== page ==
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Date: 05 Apr 2008 08:08:28
Title: Red Sea - day 17 Egypt - Port Ghalib

25:31.75N 34:38.18E

12.00 5th April

We entered Port Ghalib marina at 16.30 on 3rd April with much relief and
satisfaction. Albert II arrived half an hour later and we caught up with
each
others news while the paper chase began. By the time that was complete it
was too late to move from the reception berth to the marina proper and so it
was off to find out what was on offer. A new world opened up. Costa Coffee,
TGI Fridays and other delights awaited but we settled for the Egyptian
version of the mezze and it was delicious. They even had beer and wine. we
all slept well.

Yesterday morning the wind was blowing again as we moved carefully to our
alongside berth. Not so easy but successful. At last we had water to fill
our tanks and wash at least some of the salt away. First however was
breakfast.

Peter2
Peter has rushed on ahead with the account of our arrival but first an
apology is needed. Such was our excitement at arriving in 'Disney on sea'
that we completely forgot our followers around the world. Whilst we were
running around like delighted little sand-boys, the blog went wanting.
Humble apologies and today a double dose.

Catching up then: After seven days at sea the last few miles and hours were
calm and gentle, with the wind just off being altogether favourable. Entry
to the port was easy but just as the sun was closing on the horizon, so very
bright and in our eyes. This place is a creation on a marsa (similar to a
creek on the coastline) and is what can be achieved if you have a vision of
the future and billions of pounds - or maybe just billions of pounds! One
local man said it was funded with Kuwaiti investment and as a result was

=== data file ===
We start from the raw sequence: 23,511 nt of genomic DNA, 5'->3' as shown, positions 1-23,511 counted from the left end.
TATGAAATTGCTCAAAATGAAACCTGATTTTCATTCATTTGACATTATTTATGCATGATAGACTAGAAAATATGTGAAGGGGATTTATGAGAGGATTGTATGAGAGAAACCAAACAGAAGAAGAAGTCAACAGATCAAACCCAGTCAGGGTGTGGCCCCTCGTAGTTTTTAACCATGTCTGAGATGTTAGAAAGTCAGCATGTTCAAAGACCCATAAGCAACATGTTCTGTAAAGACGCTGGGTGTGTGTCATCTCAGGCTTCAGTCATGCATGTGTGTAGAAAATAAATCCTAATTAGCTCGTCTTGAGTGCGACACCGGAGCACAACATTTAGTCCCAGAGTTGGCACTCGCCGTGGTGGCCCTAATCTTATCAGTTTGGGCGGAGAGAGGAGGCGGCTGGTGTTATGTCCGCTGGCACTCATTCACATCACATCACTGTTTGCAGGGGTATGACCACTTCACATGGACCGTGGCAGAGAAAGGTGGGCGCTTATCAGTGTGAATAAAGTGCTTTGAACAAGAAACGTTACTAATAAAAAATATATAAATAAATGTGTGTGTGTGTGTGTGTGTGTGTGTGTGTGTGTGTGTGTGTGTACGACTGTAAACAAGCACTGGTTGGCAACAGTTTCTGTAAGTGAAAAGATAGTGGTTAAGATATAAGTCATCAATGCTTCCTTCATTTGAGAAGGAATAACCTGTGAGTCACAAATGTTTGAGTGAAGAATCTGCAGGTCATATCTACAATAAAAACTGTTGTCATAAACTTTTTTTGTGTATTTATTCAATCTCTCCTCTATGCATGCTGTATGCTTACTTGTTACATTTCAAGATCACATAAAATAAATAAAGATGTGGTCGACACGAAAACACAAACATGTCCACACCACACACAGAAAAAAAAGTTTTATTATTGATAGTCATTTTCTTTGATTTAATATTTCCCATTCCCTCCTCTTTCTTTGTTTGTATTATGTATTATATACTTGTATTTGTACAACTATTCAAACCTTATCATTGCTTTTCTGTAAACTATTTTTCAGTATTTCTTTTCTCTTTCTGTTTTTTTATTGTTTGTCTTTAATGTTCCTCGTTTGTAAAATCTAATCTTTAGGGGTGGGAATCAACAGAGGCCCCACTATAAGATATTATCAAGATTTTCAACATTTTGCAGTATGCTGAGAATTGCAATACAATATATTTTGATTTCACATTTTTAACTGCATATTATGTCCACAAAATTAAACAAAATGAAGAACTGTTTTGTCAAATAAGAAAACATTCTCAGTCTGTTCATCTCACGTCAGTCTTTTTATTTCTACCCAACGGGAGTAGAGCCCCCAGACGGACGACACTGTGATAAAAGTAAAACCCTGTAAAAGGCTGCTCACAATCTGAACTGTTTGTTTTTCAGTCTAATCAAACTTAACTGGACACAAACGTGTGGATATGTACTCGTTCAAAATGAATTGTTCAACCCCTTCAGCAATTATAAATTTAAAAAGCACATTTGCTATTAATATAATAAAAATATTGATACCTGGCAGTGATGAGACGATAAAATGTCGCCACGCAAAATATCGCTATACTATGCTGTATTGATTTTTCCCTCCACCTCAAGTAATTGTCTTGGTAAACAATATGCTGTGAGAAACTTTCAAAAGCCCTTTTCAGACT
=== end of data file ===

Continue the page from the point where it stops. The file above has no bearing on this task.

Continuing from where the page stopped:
somewhat resented by proud Egyptians who seemed to regard it was an
imposition on their country.

The quay side around the village is attractive with moorings for very large
motor yachts and dive boats alongside a promenade with cafes, restaurants,
shops etc - or at least it will be. Sailing yachts are directed to a smaller
village across a lagoon and canals which has a number of concrete Rialto
style bridges linking islands and footpaths. We were very pleased to be
here, wandered briefly and had dinner in a very pleasant restaurant before a
good night's sleep. Breakfast was in a hotel in the yacht village and
although euro-priced, we ate with pride and got pretty good value for money.
Finishing a breakfast of fruit salad, cereals, a fry up, toast and added
extras, with pastries and stollens is always one of those things you regret
soon afterwards, but had to be done.

Friday morning began with some tidying up and taking on water. We wandered
the yacht village and Peter was summonsed to the harbour office for more
admin. Sam and I, together with Bear from Albert II explored further afield.
The main village is about one kilometre away on foot across bridges,
foot-paths, some desert and a lot of building site. As you do this you get a
sense of the scale of the project; lagoons are being dredged, a road network
laid out, apartment blocks and hotels built, once complete this will be a
resort for many thousands of guests. The beginnings are here along with
countless service staff all in uniforms suited to their role. There are more
patrolling security staff than 'guests' most of the time. Cleaners,
engineers, porters etc.etc. The only thing missing in one sense is at any
one moment the streets and lanes need 1000 visitors to play their part. We
went into a very swanky hotel. The first hurdle is a vehicle check point
with rising barriers and cats-claws in the road to stop dead anything that
was not welcome. A very grand sweeping drive and lawns lead to an enormous
entrance where access is through a search cone with airport style equipment
for people and baggage. This is a venue for conferences like the UN or OPEC
with security planned and built in.

This resort could be anywhere on earth, the only thing Egyptian is the
content of the gift shops. Shops for anything other than gifts are few and
far between. We walked a long way out of the oasis to a shop which seemed to
service the staff and construction workers and had lunch in a very local
cafe - which was great, but a good source of ship's supplies will be hard to
find.

Back in Port Radar, where your every consumer need is constantly monitored
by
the Orwellian comfort team, we prepared ourselves for a fast boat crossing
to the very doorsteps of TGI Friday and the finest world food!

Its great to be here, amazing to see and, in particular, compare with our
last port Suakin in the Sudan, but this place is a mirage in the desert.
Peter2.





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